Six reasons you experience more heartburn in winter.


18 June 2021

What is heartburn?

This is a simple lesson in gravity, which usually helps to keep stomach acid where it belongs. Because we enjoy longer weekend lie-ins or spend more time lying on the couch watching TV during winter, when we're lying down its that much easier for stomach acid to leak into the esophagus.

Solution: If you're planning a pyjama-day with a good novel, or settling in for a Netflix binge complete with coffee and biscuits, keep your upper body propped up on a pillow. Also, if you often experience heartburn at night, consider raising the head of your bed by about 15cms and sleep on your left side as it helps reduce acid reflux.

What causes heartburn?

Between your stomach and esophagus is a valve surrounded by a band of muscle known as a sphincter which tightens and releases as required. When food moves down from the esophagus into the stomach, this sphincter muscle relaxes and the valve opens to allow the food in. Then the muscle tightens and the valve closes tightly. Sometimes, the sphincter muscle relaxes slightly for some reason or the valve leaks, letting stomach acid splash back upwards, causing heartburn. This can happen at any time, but the winter months see an increase in heartburn rates.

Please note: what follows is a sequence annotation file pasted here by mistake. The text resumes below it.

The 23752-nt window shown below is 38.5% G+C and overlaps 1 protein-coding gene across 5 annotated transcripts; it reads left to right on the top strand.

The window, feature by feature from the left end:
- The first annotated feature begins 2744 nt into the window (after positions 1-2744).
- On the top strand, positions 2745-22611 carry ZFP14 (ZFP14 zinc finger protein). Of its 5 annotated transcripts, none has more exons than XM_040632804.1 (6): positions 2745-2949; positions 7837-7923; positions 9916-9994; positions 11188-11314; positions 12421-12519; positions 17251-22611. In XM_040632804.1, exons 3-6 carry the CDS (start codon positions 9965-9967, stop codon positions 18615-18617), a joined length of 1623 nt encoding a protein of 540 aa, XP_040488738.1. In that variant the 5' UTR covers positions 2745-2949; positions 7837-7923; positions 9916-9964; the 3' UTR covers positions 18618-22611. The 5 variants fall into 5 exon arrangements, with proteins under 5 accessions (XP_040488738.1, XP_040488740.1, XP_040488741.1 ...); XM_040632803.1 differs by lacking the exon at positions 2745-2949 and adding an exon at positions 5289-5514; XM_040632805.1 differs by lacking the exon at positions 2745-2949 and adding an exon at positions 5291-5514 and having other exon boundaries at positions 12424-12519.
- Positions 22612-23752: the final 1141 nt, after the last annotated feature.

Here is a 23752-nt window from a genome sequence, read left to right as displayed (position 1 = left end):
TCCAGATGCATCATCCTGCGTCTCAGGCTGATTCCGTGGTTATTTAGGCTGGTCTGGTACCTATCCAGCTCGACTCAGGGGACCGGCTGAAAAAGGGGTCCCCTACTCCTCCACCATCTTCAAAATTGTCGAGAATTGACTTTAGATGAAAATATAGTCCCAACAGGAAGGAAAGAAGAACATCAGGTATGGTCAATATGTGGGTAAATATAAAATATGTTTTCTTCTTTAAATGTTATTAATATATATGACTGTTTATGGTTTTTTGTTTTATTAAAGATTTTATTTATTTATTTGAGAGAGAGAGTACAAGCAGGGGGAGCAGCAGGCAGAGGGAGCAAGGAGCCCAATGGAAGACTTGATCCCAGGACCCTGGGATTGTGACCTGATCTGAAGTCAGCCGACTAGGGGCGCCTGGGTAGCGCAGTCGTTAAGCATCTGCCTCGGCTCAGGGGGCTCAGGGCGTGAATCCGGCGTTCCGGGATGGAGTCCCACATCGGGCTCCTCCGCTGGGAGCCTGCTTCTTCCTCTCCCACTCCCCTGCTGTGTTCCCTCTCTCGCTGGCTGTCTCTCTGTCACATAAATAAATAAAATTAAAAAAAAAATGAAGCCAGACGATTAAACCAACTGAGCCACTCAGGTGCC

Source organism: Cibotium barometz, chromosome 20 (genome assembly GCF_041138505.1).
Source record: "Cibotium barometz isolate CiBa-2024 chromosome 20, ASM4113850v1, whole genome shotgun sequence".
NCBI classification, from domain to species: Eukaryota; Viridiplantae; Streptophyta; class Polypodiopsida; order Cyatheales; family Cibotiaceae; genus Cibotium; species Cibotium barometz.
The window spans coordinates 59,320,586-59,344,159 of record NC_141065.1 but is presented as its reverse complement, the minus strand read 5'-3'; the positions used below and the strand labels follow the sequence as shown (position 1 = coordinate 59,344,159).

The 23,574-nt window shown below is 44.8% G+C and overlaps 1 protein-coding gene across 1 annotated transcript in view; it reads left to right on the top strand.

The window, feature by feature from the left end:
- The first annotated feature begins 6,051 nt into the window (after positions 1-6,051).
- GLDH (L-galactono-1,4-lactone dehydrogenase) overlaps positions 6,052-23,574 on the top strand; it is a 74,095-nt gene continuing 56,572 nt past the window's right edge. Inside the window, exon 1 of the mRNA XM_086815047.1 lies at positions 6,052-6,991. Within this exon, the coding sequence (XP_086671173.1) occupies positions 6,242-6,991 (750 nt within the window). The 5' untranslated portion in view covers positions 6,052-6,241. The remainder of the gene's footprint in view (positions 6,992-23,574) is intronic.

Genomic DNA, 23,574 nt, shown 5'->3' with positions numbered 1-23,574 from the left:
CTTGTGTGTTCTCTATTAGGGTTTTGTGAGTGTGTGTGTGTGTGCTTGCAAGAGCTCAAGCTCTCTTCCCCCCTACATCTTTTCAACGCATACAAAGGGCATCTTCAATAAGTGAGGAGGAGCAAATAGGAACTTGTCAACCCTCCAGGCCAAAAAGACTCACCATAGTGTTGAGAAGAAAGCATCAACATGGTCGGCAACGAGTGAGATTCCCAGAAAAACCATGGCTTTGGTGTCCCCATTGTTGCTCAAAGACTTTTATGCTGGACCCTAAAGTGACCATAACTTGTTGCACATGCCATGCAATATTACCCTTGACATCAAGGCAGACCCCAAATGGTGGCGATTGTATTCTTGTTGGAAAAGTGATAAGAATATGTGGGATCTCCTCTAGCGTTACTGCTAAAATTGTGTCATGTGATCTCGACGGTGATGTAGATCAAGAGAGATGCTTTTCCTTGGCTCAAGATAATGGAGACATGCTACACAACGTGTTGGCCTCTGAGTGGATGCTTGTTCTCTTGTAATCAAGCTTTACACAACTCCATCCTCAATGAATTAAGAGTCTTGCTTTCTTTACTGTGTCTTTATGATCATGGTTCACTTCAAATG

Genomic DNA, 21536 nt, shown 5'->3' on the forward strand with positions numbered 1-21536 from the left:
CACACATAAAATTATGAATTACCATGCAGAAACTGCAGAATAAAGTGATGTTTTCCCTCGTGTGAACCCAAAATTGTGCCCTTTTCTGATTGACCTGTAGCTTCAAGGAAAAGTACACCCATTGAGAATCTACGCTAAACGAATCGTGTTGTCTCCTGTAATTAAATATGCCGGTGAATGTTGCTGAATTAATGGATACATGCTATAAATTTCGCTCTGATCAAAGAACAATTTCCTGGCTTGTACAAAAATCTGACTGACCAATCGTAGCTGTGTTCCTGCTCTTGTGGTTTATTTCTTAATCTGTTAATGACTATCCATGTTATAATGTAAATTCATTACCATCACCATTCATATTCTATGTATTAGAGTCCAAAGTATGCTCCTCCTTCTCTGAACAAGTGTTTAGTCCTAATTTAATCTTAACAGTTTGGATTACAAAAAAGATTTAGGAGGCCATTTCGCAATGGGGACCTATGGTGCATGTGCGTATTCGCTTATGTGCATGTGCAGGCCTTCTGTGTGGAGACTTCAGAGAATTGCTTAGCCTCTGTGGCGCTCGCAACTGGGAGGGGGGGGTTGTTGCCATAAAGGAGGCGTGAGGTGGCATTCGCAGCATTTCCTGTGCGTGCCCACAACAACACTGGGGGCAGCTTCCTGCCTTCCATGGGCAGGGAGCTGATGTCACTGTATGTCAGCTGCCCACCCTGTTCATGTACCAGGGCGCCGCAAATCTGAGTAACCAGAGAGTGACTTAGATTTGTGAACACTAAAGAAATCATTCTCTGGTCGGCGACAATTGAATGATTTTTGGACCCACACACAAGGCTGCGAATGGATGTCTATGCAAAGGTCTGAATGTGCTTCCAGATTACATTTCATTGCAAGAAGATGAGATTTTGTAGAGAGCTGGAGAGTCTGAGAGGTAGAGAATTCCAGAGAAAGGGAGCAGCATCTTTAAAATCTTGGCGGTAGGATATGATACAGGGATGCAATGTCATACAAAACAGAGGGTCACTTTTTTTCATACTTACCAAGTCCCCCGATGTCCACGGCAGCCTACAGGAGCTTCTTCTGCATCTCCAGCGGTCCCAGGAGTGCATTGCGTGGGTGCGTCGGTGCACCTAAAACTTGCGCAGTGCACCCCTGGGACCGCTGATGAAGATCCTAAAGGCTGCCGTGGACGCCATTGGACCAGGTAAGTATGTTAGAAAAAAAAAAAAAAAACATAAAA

What is the link between winter and heartburn?

Essentially, changes in our diet and lifestyles lead to more heartburn episodes:

  1. We indulge in long lazy lie-ins
    This is a simple lesson in gravity, which usually helps to keep stomach acid where it belongs. Because we enjoy longer weekend lie-ins or spend more time lying on the couch watching TV during winter, when we’re lying down its that much easier for stomach acid to leak into the esophagus.

    Solution: If you’re planning a pyjama-day with a good novel, or settling in for a Netflix binge complete with coffee and biscuits, keep your upper body propped up on a pillow. Also, if you often experience heartburn at night, consider raising the head of your bed by about 15cms and sleep on your left side as it helps reduce acid reflux.

  2. We’re far less active
    Aside from the darker mornings and evenings, let’s be honest, getting up to go to the gym or head out for a walk or run when the temperatures are in single or low double digits takes a lot more motivation than many of us possess. Being less physically active means our metabolism and digestion are slower and this, coupled with consuming more acid-forming winter foods and drinks, can lead to more frequent episodes of acid reflux.